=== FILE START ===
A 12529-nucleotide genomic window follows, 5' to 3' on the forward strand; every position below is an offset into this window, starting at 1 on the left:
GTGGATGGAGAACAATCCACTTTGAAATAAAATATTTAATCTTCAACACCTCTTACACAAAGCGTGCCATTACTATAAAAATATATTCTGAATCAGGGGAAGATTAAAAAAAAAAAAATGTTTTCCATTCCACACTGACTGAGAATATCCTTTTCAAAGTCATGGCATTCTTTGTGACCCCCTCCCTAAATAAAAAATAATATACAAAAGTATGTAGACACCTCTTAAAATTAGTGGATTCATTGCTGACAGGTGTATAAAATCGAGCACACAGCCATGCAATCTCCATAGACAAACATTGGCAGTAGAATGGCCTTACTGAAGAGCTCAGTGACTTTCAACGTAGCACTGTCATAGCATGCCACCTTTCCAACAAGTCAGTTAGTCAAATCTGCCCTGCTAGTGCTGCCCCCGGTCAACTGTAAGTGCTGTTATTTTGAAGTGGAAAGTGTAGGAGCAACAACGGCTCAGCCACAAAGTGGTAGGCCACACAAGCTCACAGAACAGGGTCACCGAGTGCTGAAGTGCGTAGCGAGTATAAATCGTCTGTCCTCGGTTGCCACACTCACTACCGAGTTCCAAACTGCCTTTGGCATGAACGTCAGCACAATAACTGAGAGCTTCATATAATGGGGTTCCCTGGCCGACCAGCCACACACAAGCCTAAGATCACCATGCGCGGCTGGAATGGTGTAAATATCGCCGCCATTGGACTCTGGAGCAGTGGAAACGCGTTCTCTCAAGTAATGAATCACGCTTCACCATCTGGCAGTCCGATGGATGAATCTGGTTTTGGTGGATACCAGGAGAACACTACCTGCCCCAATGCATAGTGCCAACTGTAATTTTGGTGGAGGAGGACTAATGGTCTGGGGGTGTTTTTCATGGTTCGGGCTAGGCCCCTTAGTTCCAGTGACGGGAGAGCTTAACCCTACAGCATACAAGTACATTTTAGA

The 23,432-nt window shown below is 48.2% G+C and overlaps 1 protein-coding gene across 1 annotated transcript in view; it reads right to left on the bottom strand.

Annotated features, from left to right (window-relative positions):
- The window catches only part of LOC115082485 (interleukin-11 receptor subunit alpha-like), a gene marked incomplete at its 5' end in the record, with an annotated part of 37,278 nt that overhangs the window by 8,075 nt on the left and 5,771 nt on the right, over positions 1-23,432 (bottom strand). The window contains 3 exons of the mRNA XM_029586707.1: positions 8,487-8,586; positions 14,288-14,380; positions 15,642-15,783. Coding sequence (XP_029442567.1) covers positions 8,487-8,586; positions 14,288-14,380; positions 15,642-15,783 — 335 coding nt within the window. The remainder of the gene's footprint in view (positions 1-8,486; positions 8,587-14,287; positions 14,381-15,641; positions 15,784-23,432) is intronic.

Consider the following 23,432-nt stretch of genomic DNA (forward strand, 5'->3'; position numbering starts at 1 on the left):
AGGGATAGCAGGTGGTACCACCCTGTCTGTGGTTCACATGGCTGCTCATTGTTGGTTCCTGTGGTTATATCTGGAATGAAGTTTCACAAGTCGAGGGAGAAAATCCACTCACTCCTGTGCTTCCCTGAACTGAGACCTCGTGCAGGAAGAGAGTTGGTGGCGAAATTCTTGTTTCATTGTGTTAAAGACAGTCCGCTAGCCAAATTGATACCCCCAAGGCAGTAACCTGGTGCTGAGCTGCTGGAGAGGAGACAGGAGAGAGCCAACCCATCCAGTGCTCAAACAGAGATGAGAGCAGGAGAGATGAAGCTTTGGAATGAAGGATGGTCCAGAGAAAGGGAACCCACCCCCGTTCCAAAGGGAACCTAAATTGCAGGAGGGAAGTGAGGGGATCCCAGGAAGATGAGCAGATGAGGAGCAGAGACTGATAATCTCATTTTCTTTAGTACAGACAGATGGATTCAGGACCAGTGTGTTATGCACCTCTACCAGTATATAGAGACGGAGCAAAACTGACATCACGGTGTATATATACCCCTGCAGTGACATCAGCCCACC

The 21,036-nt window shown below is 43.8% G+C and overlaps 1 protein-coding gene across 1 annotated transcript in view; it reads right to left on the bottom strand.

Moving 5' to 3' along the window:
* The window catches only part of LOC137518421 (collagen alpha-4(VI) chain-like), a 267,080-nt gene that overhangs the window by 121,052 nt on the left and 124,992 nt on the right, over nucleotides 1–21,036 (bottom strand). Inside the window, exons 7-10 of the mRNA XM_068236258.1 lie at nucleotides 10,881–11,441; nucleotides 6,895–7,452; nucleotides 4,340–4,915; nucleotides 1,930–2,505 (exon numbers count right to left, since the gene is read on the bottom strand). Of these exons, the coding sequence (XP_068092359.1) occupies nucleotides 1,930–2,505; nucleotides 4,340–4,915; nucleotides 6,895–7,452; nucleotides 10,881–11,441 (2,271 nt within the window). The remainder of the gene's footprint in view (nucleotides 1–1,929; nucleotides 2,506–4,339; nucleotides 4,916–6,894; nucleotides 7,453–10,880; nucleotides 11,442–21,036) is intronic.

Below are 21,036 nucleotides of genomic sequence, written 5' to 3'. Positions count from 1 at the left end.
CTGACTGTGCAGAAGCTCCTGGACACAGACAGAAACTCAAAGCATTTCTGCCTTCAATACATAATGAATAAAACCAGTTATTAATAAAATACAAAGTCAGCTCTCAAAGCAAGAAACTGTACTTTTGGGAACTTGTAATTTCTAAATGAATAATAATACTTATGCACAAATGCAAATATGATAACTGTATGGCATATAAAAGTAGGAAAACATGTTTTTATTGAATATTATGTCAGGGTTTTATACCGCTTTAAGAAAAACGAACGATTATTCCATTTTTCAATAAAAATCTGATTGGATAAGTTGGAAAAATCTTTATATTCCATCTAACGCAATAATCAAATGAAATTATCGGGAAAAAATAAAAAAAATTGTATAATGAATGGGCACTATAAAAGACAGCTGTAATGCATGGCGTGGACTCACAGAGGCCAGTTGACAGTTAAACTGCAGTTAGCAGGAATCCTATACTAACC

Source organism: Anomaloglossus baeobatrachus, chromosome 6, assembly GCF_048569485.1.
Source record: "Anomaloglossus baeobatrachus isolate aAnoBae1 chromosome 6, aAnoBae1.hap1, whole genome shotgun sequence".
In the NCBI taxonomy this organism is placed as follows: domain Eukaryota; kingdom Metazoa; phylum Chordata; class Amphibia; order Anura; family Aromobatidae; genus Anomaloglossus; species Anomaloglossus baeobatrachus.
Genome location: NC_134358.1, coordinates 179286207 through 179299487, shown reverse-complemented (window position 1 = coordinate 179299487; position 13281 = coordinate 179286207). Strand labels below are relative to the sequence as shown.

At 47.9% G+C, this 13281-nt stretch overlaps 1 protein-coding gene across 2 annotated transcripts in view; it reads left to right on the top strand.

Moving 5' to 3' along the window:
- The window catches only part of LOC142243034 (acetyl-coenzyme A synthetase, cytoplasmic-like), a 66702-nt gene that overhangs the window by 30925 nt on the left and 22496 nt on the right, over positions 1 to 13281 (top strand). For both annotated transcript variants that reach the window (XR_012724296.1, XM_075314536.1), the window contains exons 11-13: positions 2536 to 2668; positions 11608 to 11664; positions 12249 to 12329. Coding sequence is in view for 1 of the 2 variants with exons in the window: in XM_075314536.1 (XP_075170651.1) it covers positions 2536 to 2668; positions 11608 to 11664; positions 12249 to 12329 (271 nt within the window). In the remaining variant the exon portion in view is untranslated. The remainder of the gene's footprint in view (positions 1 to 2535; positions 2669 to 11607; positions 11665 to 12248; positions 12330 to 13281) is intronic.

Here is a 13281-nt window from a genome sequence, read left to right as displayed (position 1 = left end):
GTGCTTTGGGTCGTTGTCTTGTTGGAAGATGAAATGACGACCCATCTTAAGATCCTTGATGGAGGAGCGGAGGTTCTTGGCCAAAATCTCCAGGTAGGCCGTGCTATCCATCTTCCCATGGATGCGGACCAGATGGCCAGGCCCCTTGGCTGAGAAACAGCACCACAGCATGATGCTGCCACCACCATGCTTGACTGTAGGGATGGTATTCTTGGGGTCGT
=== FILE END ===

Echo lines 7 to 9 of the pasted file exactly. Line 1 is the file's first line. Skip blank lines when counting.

AGGGATAGCAGGTGGTACCACCCTGTCTGTGGTTCACATGGCTGCTCATTGTTGGTTCCTGTGGTTATATCTGGAATGAAGTTTCACAAGTCGAGGGAGAAAATCCACTCACTCCTGTGCTTCCCTGAACTGAGACCTCGTGCAGGAAGAGAGTTGGTGGCGAAATTCTTGTTTCATTGTGTTAAAGACAGTCCGCTAGCCAAATTGATACCCCCAAGGCAGTAACCTGGTGCTGAGCTGCTGGAGAGGAGACAGGAGAGAGCCAACCCATCCAGTGCTCAAACAGAGATGAGAGCAGGAGAGATGAAGCTTTGGAATGAAGGATGGTCCAGAGAAAGGGAACCCACCCCCGTTCCAAAGGGAACCTAAATTGCAGGAGGGAAGTGAGGGGATCCCAGGAAGATGAGCAGATGAGGAGCAGAGACTGATAATCTCATTTTCTTTAGTACAGACAGATGGATTCAGGACCAGTGTGTTATGCACCTCTACCAGTATATAGAGACGGAGCAAAACTGACATCACGGTGTATATATACCCCTGCAGTGACATCAGCCCACC

The 21,036-nt window shown below is 43.8% G+C and overlaps 1 protein-coding gene across 1 annotated transcript in view; it reads right to left on the bottom strand.

Moving 5' to 3' along the window: